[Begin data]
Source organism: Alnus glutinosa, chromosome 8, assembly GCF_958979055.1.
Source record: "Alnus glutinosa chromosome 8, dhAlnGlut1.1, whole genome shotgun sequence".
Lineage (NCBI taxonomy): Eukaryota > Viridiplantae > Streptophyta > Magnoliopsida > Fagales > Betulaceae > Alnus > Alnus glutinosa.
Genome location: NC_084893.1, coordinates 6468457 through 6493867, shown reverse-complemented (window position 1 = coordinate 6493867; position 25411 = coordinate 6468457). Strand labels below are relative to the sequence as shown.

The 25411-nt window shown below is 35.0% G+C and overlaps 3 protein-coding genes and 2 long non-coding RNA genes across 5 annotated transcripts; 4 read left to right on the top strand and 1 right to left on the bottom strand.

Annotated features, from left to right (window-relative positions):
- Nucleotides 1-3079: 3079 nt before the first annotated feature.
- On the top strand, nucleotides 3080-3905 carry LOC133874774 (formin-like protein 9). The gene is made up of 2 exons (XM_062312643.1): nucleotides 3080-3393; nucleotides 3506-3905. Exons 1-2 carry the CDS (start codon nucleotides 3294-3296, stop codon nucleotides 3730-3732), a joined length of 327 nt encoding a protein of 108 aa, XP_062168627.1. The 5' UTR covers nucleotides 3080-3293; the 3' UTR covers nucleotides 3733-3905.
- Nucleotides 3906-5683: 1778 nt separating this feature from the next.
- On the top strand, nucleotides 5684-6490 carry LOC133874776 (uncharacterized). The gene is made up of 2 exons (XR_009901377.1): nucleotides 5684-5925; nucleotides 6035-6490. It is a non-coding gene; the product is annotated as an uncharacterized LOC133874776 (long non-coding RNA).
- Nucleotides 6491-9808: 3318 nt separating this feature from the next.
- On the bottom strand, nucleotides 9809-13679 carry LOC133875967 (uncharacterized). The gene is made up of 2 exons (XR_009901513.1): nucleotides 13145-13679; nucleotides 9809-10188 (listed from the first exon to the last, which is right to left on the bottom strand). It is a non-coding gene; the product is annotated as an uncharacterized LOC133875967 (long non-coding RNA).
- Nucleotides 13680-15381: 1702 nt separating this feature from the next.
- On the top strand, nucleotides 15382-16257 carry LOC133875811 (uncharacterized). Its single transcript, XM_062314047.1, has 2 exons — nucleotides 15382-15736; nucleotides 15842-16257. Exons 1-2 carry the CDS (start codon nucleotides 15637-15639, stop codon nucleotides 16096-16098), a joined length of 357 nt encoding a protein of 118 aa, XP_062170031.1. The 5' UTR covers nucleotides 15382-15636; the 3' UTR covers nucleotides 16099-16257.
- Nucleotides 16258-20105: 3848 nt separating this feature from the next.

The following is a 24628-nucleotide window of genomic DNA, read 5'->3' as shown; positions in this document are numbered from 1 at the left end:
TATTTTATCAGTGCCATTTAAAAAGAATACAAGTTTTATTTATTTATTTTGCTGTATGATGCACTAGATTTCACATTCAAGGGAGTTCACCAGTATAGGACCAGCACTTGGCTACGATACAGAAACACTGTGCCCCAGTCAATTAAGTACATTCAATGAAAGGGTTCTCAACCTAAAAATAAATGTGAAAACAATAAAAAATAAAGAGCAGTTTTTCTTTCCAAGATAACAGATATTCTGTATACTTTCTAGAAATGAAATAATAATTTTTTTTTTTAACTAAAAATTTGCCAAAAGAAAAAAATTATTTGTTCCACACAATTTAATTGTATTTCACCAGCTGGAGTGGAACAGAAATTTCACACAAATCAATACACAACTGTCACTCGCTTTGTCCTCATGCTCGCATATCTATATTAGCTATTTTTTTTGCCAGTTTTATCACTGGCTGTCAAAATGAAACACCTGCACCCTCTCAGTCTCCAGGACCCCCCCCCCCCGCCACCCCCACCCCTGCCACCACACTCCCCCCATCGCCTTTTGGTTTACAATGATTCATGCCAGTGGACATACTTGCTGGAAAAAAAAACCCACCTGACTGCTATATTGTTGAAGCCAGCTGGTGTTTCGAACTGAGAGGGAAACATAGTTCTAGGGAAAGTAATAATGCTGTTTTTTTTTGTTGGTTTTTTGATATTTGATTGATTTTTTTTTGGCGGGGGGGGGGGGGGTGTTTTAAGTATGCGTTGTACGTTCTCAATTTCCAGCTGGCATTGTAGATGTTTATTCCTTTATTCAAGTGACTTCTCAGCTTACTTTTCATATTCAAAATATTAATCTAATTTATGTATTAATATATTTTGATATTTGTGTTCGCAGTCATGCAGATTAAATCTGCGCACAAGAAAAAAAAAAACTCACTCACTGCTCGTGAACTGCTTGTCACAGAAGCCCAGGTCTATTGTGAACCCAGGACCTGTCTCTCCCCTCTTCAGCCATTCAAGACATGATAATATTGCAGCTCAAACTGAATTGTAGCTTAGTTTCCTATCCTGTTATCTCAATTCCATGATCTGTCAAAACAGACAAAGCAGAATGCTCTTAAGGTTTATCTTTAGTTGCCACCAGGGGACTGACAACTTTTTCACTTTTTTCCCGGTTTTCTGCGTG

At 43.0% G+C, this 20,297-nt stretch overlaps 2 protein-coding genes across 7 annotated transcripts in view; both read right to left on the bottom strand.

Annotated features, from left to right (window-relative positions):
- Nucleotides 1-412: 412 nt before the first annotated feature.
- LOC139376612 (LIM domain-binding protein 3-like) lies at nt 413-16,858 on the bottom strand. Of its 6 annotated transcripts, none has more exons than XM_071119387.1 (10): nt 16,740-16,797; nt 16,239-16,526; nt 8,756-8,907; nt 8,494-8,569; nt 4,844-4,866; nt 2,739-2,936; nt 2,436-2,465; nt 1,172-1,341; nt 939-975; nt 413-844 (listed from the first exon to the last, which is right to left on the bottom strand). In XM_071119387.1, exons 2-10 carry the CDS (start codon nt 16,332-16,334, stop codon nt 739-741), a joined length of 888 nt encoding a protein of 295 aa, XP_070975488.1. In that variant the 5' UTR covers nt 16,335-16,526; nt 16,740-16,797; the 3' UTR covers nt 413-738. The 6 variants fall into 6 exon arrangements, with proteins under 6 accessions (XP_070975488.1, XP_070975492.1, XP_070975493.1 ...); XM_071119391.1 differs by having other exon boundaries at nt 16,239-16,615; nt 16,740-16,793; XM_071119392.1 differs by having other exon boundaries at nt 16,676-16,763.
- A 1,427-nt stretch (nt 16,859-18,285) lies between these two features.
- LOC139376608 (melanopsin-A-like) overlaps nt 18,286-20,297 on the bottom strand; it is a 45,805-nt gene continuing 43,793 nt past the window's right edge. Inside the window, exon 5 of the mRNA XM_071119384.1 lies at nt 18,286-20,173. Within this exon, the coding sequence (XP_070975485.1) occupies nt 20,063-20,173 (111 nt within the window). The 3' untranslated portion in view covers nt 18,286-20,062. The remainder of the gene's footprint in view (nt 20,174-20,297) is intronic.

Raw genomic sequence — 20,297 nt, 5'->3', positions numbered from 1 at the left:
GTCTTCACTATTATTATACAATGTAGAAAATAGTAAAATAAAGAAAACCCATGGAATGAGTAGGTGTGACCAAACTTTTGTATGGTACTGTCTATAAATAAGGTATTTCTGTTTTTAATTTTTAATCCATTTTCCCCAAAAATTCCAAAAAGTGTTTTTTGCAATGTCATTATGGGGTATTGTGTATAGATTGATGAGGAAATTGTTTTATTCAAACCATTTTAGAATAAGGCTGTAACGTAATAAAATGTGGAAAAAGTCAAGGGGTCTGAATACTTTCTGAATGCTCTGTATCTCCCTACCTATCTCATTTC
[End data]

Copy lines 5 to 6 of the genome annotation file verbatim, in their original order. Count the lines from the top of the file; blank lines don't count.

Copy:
The 25411-nt window shown below is 35.0% G+C and overlaps 3 protein-coding genes and 2 long non-coding RNA genes across 5 annotated transcripts; 4 read left to right on the top strand and 1 right to left on the bottom strand.

Annotated features, from left to right (window-relative positions):